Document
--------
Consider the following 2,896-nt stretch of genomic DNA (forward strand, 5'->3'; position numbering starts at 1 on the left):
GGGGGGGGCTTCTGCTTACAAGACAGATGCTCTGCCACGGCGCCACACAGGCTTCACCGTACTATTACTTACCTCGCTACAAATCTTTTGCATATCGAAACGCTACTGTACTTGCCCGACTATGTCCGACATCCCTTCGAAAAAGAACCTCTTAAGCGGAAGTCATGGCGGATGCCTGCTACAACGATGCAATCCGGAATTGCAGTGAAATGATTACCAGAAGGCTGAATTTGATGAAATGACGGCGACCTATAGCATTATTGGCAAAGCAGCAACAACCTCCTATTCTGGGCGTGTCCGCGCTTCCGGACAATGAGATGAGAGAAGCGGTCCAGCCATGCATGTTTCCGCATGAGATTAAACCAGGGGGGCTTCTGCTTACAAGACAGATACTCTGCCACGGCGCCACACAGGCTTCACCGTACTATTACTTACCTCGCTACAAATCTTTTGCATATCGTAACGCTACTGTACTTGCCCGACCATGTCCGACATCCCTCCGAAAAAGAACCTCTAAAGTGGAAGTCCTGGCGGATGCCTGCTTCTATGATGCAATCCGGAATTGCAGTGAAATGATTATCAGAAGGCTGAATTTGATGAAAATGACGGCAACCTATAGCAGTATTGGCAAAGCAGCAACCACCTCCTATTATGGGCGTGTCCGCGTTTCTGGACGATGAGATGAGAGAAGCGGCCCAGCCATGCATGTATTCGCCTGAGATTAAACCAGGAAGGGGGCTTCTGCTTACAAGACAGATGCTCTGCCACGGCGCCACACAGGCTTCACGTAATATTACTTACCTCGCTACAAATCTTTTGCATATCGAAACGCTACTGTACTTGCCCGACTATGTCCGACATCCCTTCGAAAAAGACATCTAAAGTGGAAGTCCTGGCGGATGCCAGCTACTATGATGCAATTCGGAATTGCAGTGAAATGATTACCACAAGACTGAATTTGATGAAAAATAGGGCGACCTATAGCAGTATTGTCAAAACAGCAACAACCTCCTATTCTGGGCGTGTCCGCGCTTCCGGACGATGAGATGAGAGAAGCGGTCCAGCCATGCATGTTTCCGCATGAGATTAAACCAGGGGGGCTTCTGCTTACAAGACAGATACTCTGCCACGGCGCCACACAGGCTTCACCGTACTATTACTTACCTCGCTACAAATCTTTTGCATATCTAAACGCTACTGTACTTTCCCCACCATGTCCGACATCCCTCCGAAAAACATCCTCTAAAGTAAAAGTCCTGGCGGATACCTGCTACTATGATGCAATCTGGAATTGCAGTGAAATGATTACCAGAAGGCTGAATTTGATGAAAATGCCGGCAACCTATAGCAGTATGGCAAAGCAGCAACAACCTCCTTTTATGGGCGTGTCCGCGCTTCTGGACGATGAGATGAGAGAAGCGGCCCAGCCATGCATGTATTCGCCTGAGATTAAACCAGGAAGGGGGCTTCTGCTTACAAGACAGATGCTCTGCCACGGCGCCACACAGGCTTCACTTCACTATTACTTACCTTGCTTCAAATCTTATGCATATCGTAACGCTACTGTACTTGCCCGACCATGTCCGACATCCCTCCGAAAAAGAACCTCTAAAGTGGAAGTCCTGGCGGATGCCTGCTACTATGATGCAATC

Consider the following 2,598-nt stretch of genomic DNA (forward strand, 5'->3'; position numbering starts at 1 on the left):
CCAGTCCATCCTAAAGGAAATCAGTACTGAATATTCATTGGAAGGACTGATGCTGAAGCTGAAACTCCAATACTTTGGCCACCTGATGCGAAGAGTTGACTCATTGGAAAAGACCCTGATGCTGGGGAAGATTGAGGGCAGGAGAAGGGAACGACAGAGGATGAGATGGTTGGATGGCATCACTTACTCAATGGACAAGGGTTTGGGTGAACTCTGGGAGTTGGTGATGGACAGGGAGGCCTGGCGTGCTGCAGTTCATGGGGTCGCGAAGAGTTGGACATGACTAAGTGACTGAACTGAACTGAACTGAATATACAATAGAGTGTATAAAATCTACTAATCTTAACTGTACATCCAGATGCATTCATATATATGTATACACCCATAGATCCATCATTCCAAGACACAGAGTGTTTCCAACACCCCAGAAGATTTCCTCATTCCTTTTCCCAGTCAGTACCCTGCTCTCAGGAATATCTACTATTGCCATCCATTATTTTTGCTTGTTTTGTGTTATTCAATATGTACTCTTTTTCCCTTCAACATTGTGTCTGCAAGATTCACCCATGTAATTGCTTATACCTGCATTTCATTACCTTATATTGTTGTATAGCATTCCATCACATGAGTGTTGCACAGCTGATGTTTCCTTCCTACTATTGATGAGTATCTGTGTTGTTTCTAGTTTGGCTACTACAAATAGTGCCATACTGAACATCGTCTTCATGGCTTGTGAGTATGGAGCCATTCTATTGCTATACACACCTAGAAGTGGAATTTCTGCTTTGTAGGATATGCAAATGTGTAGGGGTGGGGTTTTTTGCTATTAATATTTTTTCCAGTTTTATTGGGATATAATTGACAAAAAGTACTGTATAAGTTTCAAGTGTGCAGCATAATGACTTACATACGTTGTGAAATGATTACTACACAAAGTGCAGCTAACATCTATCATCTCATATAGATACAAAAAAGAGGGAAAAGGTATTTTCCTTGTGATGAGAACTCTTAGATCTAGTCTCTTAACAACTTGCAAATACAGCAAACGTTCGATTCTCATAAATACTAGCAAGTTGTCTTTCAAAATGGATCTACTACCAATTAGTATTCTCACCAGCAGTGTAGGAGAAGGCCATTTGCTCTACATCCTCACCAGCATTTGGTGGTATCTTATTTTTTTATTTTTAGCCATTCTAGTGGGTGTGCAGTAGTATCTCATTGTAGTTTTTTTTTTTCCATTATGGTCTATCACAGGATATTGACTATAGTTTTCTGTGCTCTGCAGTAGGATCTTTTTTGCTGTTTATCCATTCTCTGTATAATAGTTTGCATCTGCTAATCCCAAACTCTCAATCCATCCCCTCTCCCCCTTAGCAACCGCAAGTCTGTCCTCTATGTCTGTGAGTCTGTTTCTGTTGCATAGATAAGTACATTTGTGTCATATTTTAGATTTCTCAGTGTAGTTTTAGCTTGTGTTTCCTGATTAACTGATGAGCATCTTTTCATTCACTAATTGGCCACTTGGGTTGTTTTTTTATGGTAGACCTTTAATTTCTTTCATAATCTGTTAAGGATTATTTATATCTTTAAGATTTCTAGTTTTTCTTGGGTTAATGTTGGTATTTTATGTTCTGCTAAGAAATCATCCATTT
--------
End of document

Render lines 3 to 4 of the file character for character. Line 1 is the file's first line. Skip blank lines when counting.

Consider the following 2,598-nt stretch of genomic DNA (forward strand, 5'->3'; position numbering starts at 1 on the left):
CCAGTCCATCCTAAAGGAAATCAGTACTGAATATTCATTGGAAGGACTGATGCTGAAGCTGAAACTCCAATACTTTGGCCACCTGATGCGAAGAGTTGACTCATTGGAAAAGACCCTGATGCTGGGGAAGATTGAGGGCAGGAGAAGGGAACGACAGAGGATGAGATGGTTGGATGGCATCACTTACTCAATGGACAAGGGTTTGGGTGAACTCTGGGAGTTGGTGATGGACAGGGAGGCCTGGCGTGCTGCAGTTCATGGGGTCGCGAAGAGTTGGACATGACTAAGTGACTGAACTGAACTGAACTGAATATACAATAGAGTGTATAAAATCTACTAATCTTAACTGTACATCCAGATGCATTCATATATATGTATACACCCATAGATCCATCATTCCAAGACACAGAGTGTTTCCAACACCCCAGAAGATTTCCTCATTCCTTTTCCCAGTCAGTACCCTGCTCTCAGGAATATCTACTATTGCCATCCATTATTTTTGCTTGTTTTGTGTTATTCAATATGTACTCTTTTTCCCTTCAACATTGTGTCTGCAAGATTCACCCATGTAATTGCTTATACCTGCATTTCATTACCTTATATTGTTGTATAGCATTCCATCACATGAGTGTTGCACAGCTGATGTTTCCTTCCTACTATTGATGAGTATCTGTGTTGTTTCTAGTTTGGCTACTACAAATAGTGCCATACTGAACATCGTCTTCATGGCTTGTGAGTATGGAGCCATTCTATTGCTATACACACCTAGAAGTGGAATTTCTGCTTTGTAGGATATGCAAATGTGTAGGGGTGGGGTTTTTTGCTATTAATATTTTTTCCAGTTTTATTGGGATATAATTGACAAAAAGTACTGTATAAGTTTCAAGTGTGCAGCATAATGACTTACATACGTTGTGAAATGATTACTACACAAAGTGCAGCTAACATCTATCATCTCATATAGATACAAAAAAGAGGGAAAAGGTATTTTCCTTGTGATGAGAACTCTTAGATCTAGTCTCTTAACAACTTGCAAATACAGCAAACGTTCGATTCTCATAAATACTAGCAAGTTGTCTTTCAAAATGGATCTACTACCAATTAGTATTCTCACCAGCAGTGTAGGAGAAGGCCATTTGCTCTACATCCTCACCAGCATTTGGTGGTATCTTATTTTTTTATTTTTAGCCATTCTAGTGGGTGTGCAGTAGTATCTCATTGTAGTTTTTTTTTTTCCATTATGGTCTATCACAGGATATTGACTATAGTTTTCTGTGCTCTGCAGTAGGATCTTTTTTGCTGTTTATCCATTCTCTGTATAATAGTTTGCATCTGCTAATCCCAAACTCTCAATCCATCCCCTCTCCCCCTTAGCAACCGCAAGTCTGTCCTCTATGTCTGTGAGTCTGTTTCTGTTGCATAGATAAGTACATTTGTGTCATATTTTAGATTTCTCAGTGTAGTTTTAGCTTGTGTTTCCTGATTAACTGATGAGCATCTTTTCATTCACTAATTGGCCACTTGGGTTGTTTTTTTATGGTAGACCTTTAATTTCTTTCATAATCTGTTAAGGATTATTTATATCTTTAAGATTTCTAGTTTTTCTTGGGTTAATGTTGGTATTTTATGTTCTGCTAAGAAATCATCCATTT